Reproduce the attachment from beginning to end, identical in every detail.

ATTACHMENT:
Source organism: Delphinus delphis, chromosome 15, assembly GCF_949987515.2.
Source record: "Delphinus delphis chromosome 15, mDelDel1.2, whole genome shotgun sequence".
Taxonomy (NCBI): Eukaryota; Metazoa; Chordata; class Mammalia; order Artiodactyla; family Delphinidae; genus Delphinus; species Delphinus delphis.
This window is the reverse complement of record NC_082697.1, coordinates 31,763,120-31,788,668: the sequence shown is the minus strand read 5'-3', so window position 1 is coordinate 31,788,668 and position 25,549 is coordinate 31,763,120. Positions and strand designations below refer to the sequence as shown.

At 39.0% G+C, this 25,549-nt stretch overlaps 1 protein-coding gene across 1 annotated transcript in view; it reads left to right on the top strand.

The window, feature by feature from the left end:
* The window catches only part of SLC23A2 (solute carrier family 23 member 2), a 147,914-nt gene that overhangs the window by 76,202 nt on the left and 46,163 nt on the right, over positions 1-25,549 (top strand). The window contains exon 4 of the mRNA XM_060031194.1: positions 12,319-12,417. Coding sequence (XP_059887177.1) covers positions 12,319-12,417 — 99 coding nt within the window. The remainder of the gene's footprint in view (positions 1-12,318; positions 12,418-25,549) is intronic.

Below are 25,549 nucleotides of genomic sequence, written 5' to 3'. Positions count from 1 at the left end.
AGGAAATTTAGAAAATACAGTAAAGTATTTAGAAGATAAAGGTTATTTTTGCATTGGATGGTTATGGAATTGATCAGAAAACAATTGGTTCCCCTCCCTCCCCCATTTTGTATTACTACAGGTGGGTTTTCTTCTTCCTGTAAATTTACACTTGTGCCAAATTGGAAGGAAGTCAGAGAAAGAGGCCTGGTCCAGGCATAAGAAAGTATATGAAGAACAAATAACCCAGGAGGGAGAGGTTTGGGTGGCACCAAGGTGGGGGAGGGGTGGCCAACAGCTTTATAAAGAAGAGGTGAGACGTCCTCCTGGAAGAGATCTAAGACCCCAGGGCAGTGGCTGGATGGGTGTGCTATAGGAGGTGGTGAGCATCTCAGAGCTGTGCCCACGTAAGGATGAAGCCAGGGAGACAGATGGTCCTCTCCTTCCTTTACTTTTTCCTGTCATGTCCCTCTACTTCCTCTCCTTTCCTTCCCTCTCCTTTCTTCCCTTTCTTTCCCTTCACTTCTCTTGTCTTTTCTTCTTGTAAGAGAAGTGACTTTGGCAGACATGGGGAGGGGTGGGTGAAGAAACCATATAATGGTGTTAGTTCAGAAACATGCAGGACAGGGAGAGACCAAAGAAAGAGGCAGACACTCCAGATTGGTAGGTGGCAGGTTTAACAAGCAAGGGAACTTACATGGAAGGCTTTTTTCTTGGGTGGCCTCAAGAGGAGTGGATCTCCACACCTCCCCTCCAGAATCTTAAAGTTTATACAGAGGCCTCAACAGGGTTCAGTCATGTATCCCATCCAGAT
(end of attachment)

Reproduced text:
Source organism: Delphinus delphis, chromosome 15, assembly GCF_949987515.2.
Source record: "Delphinus delphis chromosome 15, mDelDel1.2, whole genome shotgun sequence".
Taxonomy (NCBI): Eukaryota; Metazoa; Chordata; class Mammalia; order Artiodactyla; family Delphinidae; genus Delphinus; species Delphinus delphis.
This window is the reverse complement of record NC_082697.1, coordinates 31,763,120-31,788,668: the sequence shown is the minus strand read 5'-3', so window position 1 is coordinate 31,788,668 and position 25,549 is coordinate 31,763,120. Positions and strand designations below refer to the sequence as shown.

At 39.0% G+C, this 25,549-nt stretch overlaps 1 protein-coding gene across 1 annotated transcript in view; it reads left to right on the top strand.

The window, feature by feature from the left end:
* The window catches only part of SLC23A2 (solute carrier family 23 member 2), a 147,914-nt gene that overhangs the window by 76,202 nt on the left and 46,163 nt on the right, over positions 1-25,549 (top strand). The window contains exon 4 of the mRNA XM_060031194.1: positions 12,319-12,417. Coding sequence (XP_059887177.1) covers positions 12,319-12,417 — 99 coding nt within the window. The remainder of the gene's footprint in view (positions 1-12,318; positions 12,418-25,549) is intronic.

Below are 25,549 nucleotides of genomic sequence, written 5' to 3'. Positions count from 1 at the left end.
AGGAAATTTAGAAAATACAGTAAAGTATTTAGAAGATAAAGGTTATTTTTGCATTGGATGGTTATGGAATTGATCAGAAAACAATTGGTTCCCCTCCCTCCCCCATTTTGTATTACTACAGGTGGGTTTTCTTCTTCCTGTAAATTTACACTTGTGCCAAATTGGAAGGAAGTCAGAGAAAGAGGCCTGGTCCAGGCATAAGAAAGTATATGAAGAACAAATAACCCAGGAGGGAGAGGTTTGGGTGGCACCAAGGTGGGGGAGGGGTGGCCAACAGCTTTATAAAGAAGAGGTGAGACGTCCTCCTGGAAGAGATCTAAGACCCCAGGGCAGTGGCTGGATGGGTGTGCTATAGGAGGTGGTGAGCATCTCAGAGCTGTGCCCACGTAAGGATGAAGCCAGGGAGACAGATGGTCCTCTCCTTCCTTTACTTTTTCCTGTCATGTCCCTCTACTTCCTCTCCTTTCCTTCCCTCTCCTTTCTTCCCTTTCTTTCCCTTCACTTCTCTTGTCTTTTCTTCTTGTAAGAGAAGTGACTTTGGCAGACATGGGGAGGGGTGGGTGAAGAAACCATATAATGGTGTTAGTTCAGAAACATGCAGGACAGGGAGAGACCAAAGAAAGAGGCAGACACTCCAGATTGGTAGGTGGCAGGTTTAACAAGCAAGGGAACTTACATGGAAGGCTTTTTTCTTGGGTGGCCTCAAGAGGAGTGGATCTCCACACCTCCCCTCCAGAATCTTAAAGTTTATACAGAGGCCTCAACAGGGTTCAGTCATGTATCCCATCCAGAT